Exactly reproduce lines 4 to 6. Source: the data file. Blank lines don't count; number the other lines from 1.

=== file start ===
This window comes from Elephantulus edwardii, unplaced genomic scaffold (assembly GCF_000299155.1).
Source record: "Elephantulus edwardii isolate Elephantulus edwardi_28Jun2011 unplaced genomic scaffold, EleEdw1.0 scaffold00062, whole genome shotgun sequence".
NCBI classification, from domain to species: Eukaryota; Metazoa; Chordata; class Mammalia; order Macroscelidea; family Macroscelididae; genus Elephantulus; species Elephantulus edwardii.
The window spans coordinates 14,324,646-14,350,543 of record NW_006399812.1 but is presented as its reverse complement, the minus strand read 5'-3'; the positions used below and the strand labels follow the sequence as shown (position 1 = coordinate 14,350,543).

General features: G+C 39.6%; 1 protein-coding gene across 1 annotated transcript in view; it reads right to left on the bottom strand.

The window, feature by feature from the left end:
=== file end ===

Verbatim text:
The window spans coordinates 14,324,646-14,350,543 of record NW_006399812.1 but is presented as its reverse complement, the minus strand read 5'-3'; the positions used below and the strand labels follow the sequence as shown (position 1 = coordinate 14,350,543).

General features: G+C 39.6%; 1 protein-coding gene across 1 annotated transcript in view; it reads right to left on the bottom strand.

The window, feature by feature from the left end: